Saturday, February 23, 2008

The Art of Worship

An article in today's paper caught my eye.

'ART OF WORSHIP.' the big headline screamed.

The smaller headline chanted ' is part of a trend that urges worshippers to use their creativity to connect with a higher power.' Evidently, there is a growing trend to include various forms of visual art in some churches, especially churches of Protestant descent.

One of the quotes from the article is 'God is the master artist. And if God creates, we are to do it as well, because we were designed to imitate God."


We were designed in God's image, which tells me that we are created to be creators, too. Isn't that cool? Maybe not of worlds or universes in a material sense, but certainly through words, images, and thoughts. C.S. Lewis's Narnia, anyone? Or J.R.R. Tolkien's Middle Earth? Maybe we don't create mountains, but we can certainly photograph or paint one, can't we? Then print, frame and hang the print in an artistically pleasing manner, right?

Whether you bring beauty to a room by an artful arrangement of flowers and furniture or whether you express your love of color in a quilt or garden project or whether you highlight injustice and forgiveness in your most recent film-making project, you are using the talents God gave you.

To not use them seems downright sinful.

But, but, sputter....but I'm not creative. I don't have original ideas. I use patterns in my fabric art. My fiction sounds like a re-hashed plot from someone's else's story.

Please stop!

Ever compared the story lines of King Arthur, Star Wars, and Harry Potter? You'll find Arthur, Luke, and Harry have a lot of similarities. It's okay to build on someone else's ideas. You'll always add your own flair to the project that will make it an original.

You've just let the fear get you. Or you've forgotten the joys of working with your hands, the pleasures of creating. You've let your fresh ideas get buried under a mound of laundry. You've allowed your work, your loved ones, or your own sense of unworthiness to keep you from doing something you love.

Please stop!

Make an artistic date with yourself. Put it on your calendar. Let the Master of the Universe see you celebrate the skills He has given you.

4 Other Creative Souls are Saying:

SusanC said...

DD's most recent story is pretty much a tweaked version of her favorite book. I think it's great! We all start by copying the masters before we move on to define our own voice or vision. So go ahead and rehash Arthur. As you write, you'll discover new things about the way you express yourself. It won't be the story that gets you published, but the very fact that you were able to write THE END on something is a major achievement.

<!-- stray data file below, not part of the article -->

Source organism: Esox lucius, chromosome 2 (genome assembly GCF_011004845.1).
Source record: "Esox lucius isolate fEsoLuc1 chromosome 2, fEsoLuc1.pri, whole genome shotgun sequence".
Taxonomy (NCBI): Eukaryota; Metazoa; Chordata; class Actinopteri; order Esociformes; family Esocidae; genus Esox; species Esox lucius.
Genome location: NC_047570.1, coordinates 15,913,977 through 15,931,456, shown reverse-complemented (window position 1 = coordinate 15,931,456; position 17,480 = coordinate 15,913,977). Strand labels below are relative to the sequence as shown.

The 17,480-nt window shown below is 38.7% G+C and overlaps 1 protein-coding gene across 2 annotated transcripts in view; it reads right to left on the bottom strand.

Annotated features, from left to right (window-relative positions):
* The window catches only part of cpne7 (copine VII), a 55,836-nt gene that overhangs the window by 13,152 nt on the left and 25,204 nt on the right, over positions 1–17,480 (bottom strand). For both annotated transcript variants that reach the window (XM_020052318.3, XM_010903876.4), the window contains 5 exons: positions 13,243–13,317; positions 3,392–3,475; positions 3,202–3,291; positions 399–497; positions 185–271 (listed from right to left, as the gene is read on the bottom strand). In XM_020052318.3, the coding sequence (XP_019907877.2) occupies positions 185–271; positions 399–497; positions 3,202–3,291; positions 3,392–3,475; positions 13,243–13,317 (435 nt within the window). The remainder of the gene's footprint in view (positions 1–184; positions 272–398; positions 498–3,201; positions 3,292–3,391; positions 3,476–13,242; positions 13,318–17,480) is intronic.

When it's over, use the lessons you learned and start your own story. If you don't start somewhere, you'll never get anywhere.

DebMc said...

Exactly, Susan!

Richard D said...

You're so right. God has given each of us creative talent. Each person's creativity is not the same as everyone else's creativity. So not everyone needs to be a good writer, but if you have a passion for writing, you should pursue it--even if at the beginning you are just imitating someone else whose writing inspires you.

Whatever we're passionate about, we have the creative ability to pursue. An accountant will be able to come up with much more creative uses of math and accounting than I ever could.

The thing that I think is so awesome is that God's image shines from each of us in our creativity. Even those who do not acknowledge God bring a degree of glory to Him when they pursue their creative gifts with excellence. A majestic symphony, an emotive photographic portrait, a beautifully landscaped and manicured lawn--each done by atheists--brings glory to God whose image they bear, which allows them to create these amazing works of creativity.

Great post!

Kim said...

A great book about this subject is Frances Schaeffer's "Addicted to Mediocrity." In it Schaeffer reminds us that as Christians we have always been on the forefront of art down through the ages. In recent times we have gone from the masterpieces of Michelangelo to tacky plastic bibles to be displayed in our home. God commanded, yes commanded the Jews to create a work of art of the tabernacle. Several years ago the thought was to make our churches as ugly as possible to show how holy we were. But the Bible has shown us just the opposite from the creation, to the rainbow God sent Noah and the building of the tabernacle.
Ecc. 9:10 tells us "whatever thy hand findeth to do, do it with all thy might."
I found you through Mrs. Wilt's blog, we are friends both in person and on-line.